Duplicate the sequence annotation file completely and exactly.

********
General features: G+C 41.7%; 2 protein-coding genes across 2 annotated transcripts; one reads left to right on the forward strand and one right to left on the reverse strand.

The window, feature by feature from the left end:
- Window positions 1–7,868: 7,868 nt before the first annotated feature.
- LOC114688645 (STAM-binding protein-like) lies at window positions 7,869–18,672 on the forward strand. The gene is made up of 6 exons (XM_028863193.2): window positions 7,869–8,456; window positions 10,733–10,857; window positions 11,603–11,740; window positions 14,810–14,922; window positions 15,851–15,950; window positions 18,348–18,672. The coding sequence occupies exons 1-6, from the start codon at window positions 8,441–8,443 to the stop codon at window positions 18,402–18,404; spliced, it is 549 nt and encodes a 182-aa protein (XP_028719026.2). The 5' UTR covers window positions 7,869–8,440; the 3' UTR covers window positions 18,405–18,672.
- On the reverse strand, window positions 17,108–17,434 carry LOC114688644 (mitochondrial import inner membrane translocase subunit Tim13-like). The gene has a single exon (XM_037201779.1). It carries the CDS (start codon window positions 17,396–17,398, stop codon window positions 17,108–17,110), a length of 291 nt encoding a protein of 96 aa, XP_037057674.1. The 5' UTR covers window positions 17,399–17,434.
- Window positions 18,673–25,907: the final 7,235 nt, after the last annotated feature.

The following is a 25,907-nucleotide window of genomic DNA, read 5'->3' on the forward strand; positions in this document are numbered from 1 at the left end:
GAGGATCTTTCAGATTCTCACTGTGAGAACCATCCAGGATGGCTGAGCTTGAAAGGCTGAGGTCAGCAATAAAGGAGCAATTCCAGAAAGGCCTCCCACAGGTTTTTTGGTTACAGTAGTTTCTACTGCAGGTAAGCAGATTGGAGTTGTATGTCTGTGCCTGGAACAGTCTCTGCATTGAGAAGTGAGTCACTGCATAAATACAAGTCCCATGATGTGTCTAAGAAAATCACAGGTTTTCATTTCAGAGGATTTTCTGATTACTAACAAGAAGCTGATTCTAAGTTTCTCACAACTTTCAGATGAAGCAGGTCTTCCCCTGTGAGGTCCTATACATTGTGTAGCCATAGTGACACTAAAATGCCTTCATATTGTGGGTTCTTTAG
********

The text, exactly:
General features: G+C 41.7%; 2 protein-coding genes across 2 annotated transcripts; one reads left to right on the forward strand and one right to left on the reverse strand.

The window, feature by feature from the left end:
- Window positions 1–7,868: 7,868 nt before the first annotated feature.
- LOC114688645 (STAM-binding protein-like) lies at window positions 7,869–18,672 on the forward strand. The gene is made up of 6 exons (XM_028863193.2): window positions 7,869–8,456; window positions 10,733–10,857; window positions 11,603–11,740; window positions 14,810–14,922; window positions 15,851–15,950; window positions 18,348–18,672. The coding sequence occupies exons 1-6, from the start codon at window positions 8,441–8,443 to the stop codon at window positions 18,402–18,404; spliced, it is 549 nt and encodes a 182-aa protein (XP_028719026.2). The 5' UTR covers window positions 7,869–8,440; the 3' UTR covers window positions 18,405–18,672.
- On the reverse strand, window positions 17,108–17,434 carry LOC114688644 (mitochondrial import inner membrane translocase subunit Tim13-like). The gene has a single exon (XM_037201779.1). It carries the CDS (start codon window positions 17,396–17,398, stop codon window positions 17,108–17,110), a length of 291 nt encoding a protein of 96 aa, XP_037057674.1. The 5' UTR covers window positions 17,399–17,434.
- Window positions 18,673–25,907: the final 7,235 nt, after the last annotated feature.

The following is a 25,907-nucleotide window of genomic DNA, read 5'->3' on the forward strand; positions in this document are numbered from 1 at the left end:
GAGGATCTTTCAGATTCTCACTGTGAGAACCATCCAGGATGGCTGAGCTTGAAAGGCTGAGGTCAGCAATAAAGGAGCAATTCCAGAAAGGCCTCCCACAGGTTTTTTGGTTACAGTAGTTTCTACTGCAGGTAAGCAGATTGGAGTTGTATGTCTGTGCCTGGAACAGTCTCTGCATTGAGAAGTGAGTCACTGCATAAATACAAGTCCCATGATGTGTCTAAGAAAATCACAGGTTTTCATTTCAGAGGATTTTCTGATTACTAACAAGAAGCTGATTCTAAGTTTCTCACAACTTTCAGATGAAGCAGGTCTTCCCCTGTGAGGTCCTATACATTGTGTAGCCATAGTGACACTAAAATGCCTTCATATTGTGGGTTCTTTAG